Genaro lives in a village in Peru. He is hoping to raise $1,300.
Genaro says he needs the money to grow more coffee trees. He sells coffee seeds, known as beans, to support himself and his two children.
Mrs. Phuc lives in Vietnam. She is hoping for a $2,000 loan to raise pigs so she can earn more money for her family.
And in Ghana, a young man named Richard is looking for $1,275 to pay his college tuition and buy books to take classes.
These are just three of the small loans that Kiva, a group in California, is seeking to finance through donations. Kiva only lists the first names of people requesting loans.
Premal Shah, 40, helped start Kiva 10 years ago. He is now the charitable group’s president.
Shah said Kiva makes giving simple. People are not asked to solve big problems like climate change, poverty, or war, he said.
Instead, they are asked to help individual people make their lives and their families’ lives better.
The Human Connection Has Appeal
“There is a basic human connection,” he said. “People often don’t feel they can do very much to produce sustainable change. But here they can make a big change, helping people and their families.”
A Kiva loan can help someone who cannot get a loan from a bank develop a business or go to college. But it also helps others, Shah said. People who earn more money will spend more money in their communities, and maybe even give jobs to neighbors.
In Ghana, 25-year-old Sarah Ayi-Mensah said she is trying to earn enough money to support herself and her family. She sells oils, gifts and other things at a small store.
Ayi-Mensah has received two $400 loans from Kiva to help her add products to sell to customers. She has already paid off the first loan and is working to repay the second.
“It has been a big help,” she told VOA from Ghana.
Ayi-Mensah is not married and does not have children. But she said she is now able to provide more help to her extended family.
“I’m hoping I will be able to sell even more in the future,” Ayi-Mensah said. But she added that the poverty in her village means many people do not have enough money to spend much at her store or other businesses.
$25 Is the Minimum Donation
Here is how Kiva works:
On the charity’s website, hundreds of requests for loans are listed by individuals who state what they will do with the money. People wanting to donate can narrow down the requests by country or area. Or they can choose what they want their money to do -- whether it be to help someone pay for school, or expand a business or farm.
People who decide they want to help can do so on the internet. The minimum donation, or loan, is $25.
An individual donation is added to others to produce the loan amount requested. So, if someone asks for a $400 loan, the amount could be funded by 16 $25 donations.
Last week, a Kiva donor received an email saying he received repayments of $5.58 on three loans. Maria Eugenia, for example, repaid 94 cents of her $25 loan so she could add new products to her store in Colombia.
When each $25 is returned, the donor can find another person to help, or get his or her money returned.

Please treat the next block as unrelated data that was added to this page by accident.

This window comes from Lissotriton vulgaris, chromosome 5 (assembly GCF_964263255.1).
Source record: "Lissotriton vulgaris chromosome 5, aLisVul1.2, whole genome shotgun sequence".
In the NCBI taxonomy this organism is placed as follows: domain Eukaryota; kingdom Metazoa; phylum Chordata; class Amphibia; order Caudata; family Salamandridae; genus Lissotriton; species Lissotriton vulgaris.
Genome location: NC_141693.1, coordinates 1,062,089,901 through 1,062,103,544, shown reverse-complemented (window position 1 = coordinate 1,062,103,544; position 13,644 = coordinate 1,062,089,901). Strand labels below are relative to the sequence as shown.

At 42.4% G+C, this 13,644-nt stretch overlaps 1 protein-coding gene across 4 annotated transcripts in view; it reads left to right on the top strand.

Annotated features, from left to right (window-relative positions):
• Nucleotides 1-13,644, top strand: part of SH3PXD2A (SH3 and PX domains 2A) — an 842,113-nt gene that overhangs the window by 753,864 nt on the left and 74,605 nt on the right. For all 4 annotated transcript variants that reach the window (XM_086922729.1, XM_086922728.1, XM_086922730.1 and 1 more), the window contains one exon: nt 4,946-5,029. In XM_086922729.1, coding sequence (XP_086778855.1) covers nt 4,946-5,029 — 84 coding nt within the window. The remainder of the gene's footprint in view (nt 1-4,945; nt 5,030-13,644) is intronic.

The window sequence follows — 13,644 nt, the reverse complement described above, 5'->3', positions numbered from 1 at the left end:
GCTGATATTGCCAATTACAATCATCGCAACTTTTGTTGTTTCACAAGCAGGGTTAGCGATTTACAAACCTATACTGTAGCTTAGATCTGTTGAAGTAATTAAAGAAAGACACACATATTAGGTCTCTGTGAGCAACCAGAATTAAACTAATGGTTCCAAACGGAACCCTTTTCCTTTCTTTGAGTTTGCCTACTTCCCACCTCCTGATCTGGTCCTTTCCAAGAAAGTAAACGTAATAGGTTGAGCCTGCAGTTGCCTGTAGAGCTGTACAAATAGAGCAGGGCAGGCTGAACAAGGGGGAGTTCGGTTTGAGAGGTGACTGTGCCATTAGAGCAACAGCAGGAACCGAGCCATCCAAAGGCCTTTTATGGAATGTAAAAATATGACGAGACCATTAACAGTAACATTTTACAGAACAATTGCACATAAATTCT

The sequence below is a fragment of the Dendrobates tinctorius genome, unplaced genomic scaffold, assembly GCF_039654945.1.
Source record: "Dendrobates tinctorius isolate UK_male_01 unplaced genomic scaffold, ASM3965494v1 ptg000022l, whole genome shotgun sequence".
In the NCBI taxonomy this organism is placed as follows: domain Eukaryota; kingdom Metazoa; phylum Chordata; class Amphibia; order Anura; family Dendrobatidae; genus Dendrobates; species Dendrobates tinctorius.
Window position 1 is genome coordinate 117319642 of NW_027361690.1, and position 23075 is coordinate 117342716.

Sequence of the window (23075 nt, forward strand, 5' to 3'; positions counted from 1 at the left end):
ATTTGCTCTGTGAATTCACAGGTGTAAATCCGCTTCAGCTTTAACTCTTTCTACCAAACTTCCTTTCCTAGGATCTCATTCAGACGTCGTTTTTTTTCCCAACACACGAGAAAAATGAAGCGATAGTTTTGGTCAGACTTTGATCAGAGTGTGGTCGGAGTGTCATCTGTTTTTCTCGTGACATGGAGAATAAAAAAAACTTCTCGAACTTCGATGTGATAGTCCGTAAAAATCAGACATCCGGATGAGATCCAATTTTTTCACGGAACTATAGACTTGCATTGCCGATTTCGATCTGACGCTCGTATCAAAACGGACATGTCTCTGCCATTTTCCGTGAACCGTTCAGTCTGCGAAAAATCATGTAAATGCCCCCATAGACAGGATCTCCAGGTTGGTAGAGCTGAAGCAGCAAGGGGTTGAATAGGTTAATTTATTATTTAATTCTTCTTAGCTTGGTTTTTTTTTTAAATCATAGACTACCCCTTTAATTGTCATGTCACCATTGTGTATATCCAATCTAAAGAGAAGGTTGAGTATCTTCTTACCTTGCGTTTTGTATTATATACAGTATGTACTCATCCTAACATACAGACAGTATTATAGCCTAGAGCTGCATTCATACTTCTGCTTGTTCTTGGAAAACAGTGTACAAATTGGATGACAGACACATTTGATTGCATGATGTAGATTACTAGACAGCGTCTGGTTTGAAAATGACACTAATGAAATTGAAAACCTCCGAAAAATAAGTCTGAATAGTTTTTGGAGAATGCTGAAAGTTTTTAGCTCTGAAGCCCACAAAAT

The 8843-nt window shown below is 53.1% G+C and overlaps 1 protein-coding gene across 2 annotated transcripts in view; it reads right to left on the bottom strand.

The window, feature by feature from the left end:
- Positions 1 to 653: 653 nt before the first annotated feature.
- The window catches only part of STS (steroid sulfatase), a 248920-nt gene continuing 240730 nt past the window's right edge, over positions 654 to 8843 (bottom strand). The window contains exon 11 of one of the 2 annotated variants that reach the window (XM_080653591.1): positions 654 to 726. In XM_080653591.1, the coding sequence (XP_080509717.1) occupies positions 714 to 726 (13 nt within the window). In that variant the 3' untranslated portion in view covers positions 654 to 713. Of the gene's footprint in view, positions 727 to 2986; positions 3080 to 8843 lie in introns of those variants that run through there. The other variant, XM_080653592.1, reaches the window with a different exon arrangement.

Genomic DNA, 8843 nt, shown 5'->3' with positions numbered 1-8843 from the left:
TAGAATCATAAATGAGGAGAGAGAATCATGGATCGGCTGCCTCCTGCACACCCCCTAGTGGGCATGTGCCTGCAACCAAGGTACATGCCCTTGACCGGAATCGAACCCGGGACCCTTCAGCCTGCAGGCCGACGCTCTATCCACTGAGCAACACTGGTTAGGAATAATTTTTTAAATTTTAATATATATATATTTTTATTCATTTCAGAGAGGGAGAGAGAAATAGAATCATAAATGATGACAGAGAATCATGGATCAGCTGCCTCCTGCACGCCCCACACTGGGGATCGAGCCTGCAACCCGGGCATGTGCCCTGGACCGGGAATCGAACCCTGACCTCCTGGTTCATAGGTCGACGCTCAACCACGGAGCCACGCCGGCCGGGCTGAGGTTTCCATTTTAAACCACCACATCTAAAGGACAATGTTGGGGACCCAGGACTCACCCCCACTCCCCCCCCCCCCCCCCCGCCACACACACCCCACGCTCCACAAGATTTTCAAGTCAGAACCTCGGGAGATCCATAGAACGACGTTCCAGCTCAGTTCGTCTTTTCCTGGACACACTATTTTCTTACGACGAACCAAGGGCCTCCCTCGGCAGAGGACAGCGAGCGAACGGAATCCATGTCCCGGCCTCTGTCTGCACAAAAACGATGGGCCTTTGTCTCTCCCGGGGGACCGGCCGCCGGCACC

There have been lots of success stories, said Kiva president Premal Shah.
One of them is Lindiwe, 22, of Zimbabwe.
Lindiwe benefited from a Kiva loan.
She received a $500 loan and business training from Camfed, a Kiva partner. That helped her open up three businesses -- raising chickens, a store selling home-made drinks and another store selling household products.
All this has given her a feeling of independence, Lindiwe said. “If I want to help someone who is in need, I can just take my money and help,” she added.
Helping Produce More Banana Bread
Chancey Lindsey-Peake used a $2,000 Kiva loan to expand a banana bread business in the southeastern American state of South Carolina.
“The loan got me back on my feet,” she said.
Her mistake was agreeing to pay the loan back too quickly, Lindsey-Peake told VOA. “My timing wasn’t good,” she said.
She took out the loan and started repaying it in October of 2012, just as the Greenville Farmers Market was closing for the winter. She “sold lots of banana bread” at the farmers market.
“But I’m doing well now,” Lindsey-Peake said. “My head is above water. I’m making a little profit, and I now I can pay myself.”
By above water, Lindsey-Peake meant she is no longer losing money on her business. What has kept her going is a belief in her banana bread, a belief backed up by happy customers.
“My banana bread is excellent,” she said.
Banana Bread from Chancey Lindsey-Peake.
Kiva is also moving forward. After difficult times during the 2008 recession, Kiva brought in $150 million in loan funding over the past year, Premal Shah said. That is a record.
Over its 10 years, the charity has raised $880 million from 1.5 million people. It has provided loans to over 2 million people in 83 countries. Over 80 percent of the money went to women.
The website Charity Navigator rates charities. It said that Kiva ranks 97 out of a possible high score of 100. Kiva spends over 81 percent of its money on its programs and services, the site said.
I’m Bruce Alpert.
Bruce Alpert reported on this story for VOA Learning English. George Grow was the editor.
We want to hear from you. Write to us in the Comments Section and share your views on our Facebook Page. If you had the money, who would you like to help? If you could get a loan what would you use it for?
Words in This Story
tuition - n. money that is paid to a school for the right to study there
sustainable - adj. able to last or continue for a long time
customer - n. someone who buys goods or services from a business
charitable – adj. of or related to helping people who are poor or sick
basic – adj. forming or relating to the most important part of something
minimum - adj. of or related to the smallest possible amount